Srinagar - Muharram
A vandalized vehicle in Saida Kadal area of Srinagar on Sunday morning. Photograph by Umer Asif for The Kashmir Walla

Covering her mouth with dupatta, 19-year-old Ufra Zainab was a part of a group of women, who had tried to prevent the government forces from going towards a masjid in Saida Kadal area of Srinagar on Saturday midnight. “They [government forces] didn’t listen to us and began to beat and assault everyone randomly,” she said, adding that the procession was not taken out owing to the COVID-19 protocols. 

WIthout a Muharram procession, a local resident Sajid Hussain said, in the wee hours of Sunday, the men of the locality were busy in a mourning congregation at the local masjid while the women held their own congregations inside their homes when government forces personnel raided the area. 

Muharram processions have been banned across the country but in Kashmir, the police have resorted to firing pellets at mourners who attempted to take out processions in the last few days. However, Mr. Sajid said that residents of Zaildar Mohalla, in Saida Kadal, had “not intended to take out a procession” but still, “the police smashed the masjid’s windows and beat anyone who had come in their way”. 

On Sunday morning, with gloomy faces, residents of the small neighborhood dressed in black to mark the solemn month of Muharram marked with mourning the killing of Imam Hussain, the Prophet Muhammad’s grandson. However, they were simultaneously mourning the trauma of the government forces’ raid the previous night. 

The locality reverberated with nohas, laments to the tragedy of Karbala, played on the masjid’s loudspeakers. On the streets, there was a commotion. Many vehicles parked on the street, littered with broken glass, were damaged and local residents alleged two window panes at the local masjid were also broken.

However, the police denied the allegations by saying that some youth from the area tried to take out a procession. “The windowpanes of vehicles were broken because of the stone-pelting between two groups,” said a police official posted in the area, on request of anonymity, adding that they couldn’t see the miscreants in the dark.

He further added that they didn’t beat anyone in the area but provided all the security to the people of the area. We have filed a first investigation report (FIR) against the youth who vandalized the property, he said.

Post-midnight banging on the tin-walls 

A crowd of local residents in one lane was eager to talk about the night’s raid. “They took everybody out [of the masjid] and beat them up,” said Ghulam Hassan, pointing towards the broken windshields of vehicles on the roadside. “Yi gov zulm, this is injustice.” Another man, standing in the crowd, interrupted him and asked: “If India is a secular country, why does their police do this to us?”

At about 1:45 am on Sunday, local residents said, some police and paramilitary personnel–about twenty in number–started banging on the corrugated tin sheets that act as boundary walls to the residential houses in the area.

At this point, the women in their homes came outside, said Ms. Zainab. According to her, the Central Reserve Police Force (CRPF) personnel had told them that “whatever happened to them was done entirely by police and there is no CRPF involvement in the violence.”

“The tragedy of Karbala is not a joke and we were just mourning,” she said angrily. “How can they do this to us?” She added that last night the police officials fired pepper gas shells at the mourners and over an hour the electricity was also cut off in the area.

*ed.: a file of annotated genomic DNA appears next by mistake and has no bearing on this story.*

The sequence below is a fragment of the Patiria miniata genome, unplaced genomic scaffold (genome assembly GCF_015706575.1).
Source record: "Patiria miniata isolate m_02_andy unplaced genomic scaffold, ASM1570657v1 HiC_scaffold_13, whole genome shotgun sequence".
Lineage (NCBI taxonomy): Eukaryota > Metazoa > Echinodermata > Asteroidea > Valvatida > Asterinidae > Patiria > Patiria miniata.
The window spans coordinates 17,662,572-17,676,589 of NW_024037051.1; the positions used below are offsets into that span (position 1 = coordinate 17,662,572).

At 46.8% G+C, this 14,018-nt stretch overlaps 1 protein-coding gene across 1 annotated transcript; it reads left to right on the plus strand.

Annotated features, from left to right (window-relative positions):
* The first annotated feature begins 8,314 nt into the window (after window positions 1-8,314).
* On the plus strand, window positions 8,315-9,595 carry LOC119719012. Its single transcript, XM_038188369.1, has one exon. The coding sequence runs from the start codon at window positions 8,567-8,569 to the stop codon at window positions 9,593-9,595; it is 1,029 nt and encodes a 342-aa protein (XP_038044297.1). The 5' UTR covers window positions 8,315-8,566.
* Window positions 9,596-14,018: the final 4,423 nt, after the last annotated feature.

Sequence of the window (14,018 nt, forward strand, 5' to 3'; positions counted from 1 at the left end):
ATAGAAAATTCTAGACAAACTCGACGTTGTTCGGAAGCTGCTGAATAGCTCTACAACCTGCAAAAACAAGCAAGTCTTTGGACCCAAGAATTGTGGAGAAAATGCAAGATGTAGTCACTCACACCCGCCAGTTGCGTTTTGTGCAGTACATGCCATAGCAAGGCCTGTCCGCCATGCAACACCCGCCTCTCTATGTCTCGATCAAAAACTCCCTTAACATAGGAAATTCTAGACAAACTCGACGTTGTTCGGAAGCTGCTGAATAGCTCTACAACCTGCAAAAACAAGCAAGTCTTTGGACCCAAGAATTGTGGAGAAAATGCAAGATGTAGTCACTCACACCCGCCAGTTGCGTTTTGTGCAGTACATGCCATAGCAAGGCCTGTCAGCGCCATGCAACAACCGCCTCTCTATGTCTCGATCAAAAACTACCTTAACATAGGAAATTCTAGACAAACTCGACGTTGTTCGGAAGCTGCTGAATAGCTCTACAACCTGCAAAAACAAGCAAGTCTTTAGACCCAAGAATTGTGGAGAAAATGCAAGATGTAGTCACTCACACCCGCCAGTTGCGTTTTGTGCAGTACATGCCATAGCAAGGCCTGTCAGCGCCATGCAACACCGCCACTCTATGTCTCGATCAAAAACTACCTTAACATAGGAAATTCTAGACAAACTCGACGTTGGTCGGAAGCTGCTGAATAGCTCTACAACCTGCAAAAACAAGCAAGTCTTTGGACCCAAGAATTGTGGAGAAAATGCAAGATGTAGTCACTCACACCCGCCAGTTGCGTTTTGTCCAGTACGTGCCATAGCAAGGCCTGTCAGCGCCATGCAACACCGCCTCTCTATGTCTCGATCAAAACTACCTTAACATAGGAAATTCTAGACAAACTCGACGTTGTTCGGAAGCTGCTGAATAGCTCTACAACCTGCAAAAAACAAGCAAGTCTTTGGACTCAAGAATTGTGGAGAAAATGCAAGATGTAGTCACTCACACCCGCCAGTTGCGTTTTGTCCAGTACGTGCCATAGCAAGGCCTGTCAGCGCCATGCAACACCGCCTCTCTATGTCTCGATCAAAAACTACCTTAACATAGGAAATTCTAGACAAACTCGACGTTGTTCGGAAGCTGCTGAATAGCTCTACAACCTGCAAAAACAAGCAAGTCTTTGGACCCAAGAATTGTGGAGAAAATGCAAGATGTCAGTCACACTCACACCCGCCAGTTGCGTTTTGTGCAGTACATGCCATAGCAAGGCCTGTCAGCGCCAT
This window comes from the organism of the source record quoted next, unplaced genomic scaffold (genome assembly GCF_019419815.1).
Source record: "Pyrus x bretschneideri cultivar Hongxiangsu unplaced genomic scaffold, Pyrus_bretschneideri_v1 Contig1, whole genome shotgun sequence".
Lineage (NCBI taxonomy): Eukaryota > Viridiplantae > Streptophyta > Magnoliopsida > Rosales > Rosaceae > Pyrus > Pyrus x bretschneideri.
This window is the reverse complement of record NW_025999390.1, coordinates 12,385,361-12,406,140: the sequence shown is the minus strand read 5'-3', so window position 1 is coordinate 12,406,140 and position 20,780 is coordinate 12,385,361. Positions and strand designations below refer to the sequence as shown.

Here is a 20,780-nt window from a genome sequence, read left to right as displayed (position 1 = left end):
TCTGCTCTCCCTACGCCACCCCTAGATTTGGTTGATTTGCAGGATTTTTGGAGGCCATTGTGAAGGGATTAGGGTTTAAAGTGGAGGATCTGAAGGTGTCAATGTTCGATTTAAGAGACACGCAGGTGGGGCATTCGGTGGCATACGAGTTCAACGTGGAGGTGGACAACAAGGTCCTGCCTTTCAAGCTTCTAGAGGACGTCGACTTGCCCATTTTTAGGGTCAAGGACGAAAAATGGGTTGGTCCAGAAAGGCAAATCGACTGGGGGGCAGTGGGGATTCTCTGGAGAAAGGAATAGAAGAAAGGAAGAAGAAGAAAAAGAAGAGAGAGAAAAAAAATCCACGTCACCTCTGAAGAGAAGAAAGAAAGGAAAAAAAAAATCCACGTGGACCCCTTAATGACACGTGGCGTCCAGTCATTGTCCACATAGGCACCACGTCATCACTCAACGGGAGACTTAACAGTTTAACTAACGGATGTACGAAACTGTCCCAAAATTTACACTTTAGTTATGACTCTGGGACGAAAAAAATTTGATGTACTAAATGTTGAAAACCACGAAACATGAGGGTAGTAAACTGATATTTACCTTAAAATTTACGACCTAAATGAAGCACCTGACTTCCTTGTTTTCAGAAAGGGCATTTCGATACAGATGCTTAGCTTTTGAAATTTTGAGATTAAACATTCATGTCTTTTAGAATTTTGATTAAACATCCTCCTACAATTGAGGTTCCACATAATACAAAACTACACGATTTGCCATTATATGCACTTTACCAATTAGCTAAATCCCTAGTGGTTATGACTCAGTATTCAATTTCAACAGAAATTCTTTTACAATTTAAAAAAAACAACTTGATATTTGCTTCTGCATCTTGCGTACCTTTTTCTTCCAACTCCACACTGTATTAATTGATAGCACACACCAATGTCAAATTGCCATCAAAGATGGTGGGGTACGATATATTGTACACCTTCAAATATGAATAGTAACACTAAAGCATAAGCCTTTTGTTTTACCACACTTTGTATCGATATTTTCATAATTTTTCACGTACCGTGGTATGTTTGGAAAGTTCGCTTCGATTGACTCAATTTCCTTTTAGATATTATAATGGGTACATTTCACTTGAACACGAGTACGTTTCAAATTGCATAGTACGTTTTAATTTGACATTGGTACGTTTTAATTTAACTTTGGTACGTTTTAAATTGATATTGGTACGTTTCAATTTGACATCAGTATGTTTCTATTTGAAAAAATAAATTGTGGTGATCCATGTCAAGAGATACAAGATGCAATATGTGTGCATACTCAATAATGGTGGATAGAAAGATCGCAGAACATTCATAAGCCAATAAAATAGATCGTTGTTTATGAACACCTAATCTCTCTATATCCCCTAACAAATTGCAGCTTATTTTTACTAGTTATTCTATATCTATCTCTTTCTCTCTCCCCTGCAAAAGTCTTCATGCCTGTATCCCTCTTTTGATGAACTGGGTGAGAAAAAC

A few houses down the lane, wearing a dull-colored floral kurta and covering her head with black dupatta, 38-year-old Malla, who only gave her first name, was crying as she was witnessing the commotion. “Last night was sad and we need justice for what they did to us,” she said, wiping her eyes with her dupatta. “What had we done to them?”

During the raid, Ms. Malla said that residents of the locality had either been forced out of the masjid or had come out of their homes to witness the chaos outside and to find their loved ones; she said that they “beat even our kids” and began to weep again. 

“We spent the night searching for our children like Imam Hussain’s sister and wife, on the tenth of Muharram, searched for Sakina,” said Ms. Malla, referring to the incident on the tenth day of Muharram, when relatives of Imam Hussain searched for his daughter Bibi Sakina, who had run into the battlefield to find him.

“Sickest thing one could do” 

Ufra Zainab - Saida Kadal
Ufra Zainab while speaking about the raid on Sunday morning. Photograph by Umer Asif for The Kashmir Walla

While the local residents in the crowd were narrating the last night’s ordeal, a few meters away, in the masjid, a middle-aged man, who was performing the ablution before noon prayers, shouted: “Police chune kensi hund nati chu mazhab kunui (the police is loyal to no one, otherwise we belong to the same religion).”

A day before on Saturday, in Bemina area of Srinagar also the government forces fired pellets and tear smoke shells to stop a Muharram procession. At least forty people were reported injured, with a few having critical injuries leading to loss of eyesight. 

A local resident from Saida Kadal had gone live through his Facebook last night during the raid, showing commotion and sound of tear gas smoke. A siren and people raising slogans of Muharram can also be heard in the video. “They are coming… there is tear smoke… he only threw one…,” a man can be heard telling someone while coughing. 

“This was the sickest thing that one could do without any particular reason,” said Mr. Sajid, and added that the government forces vandalizing property in the locality, and beating up mourners could not be tolerated as a recurring feature of Muharram. 

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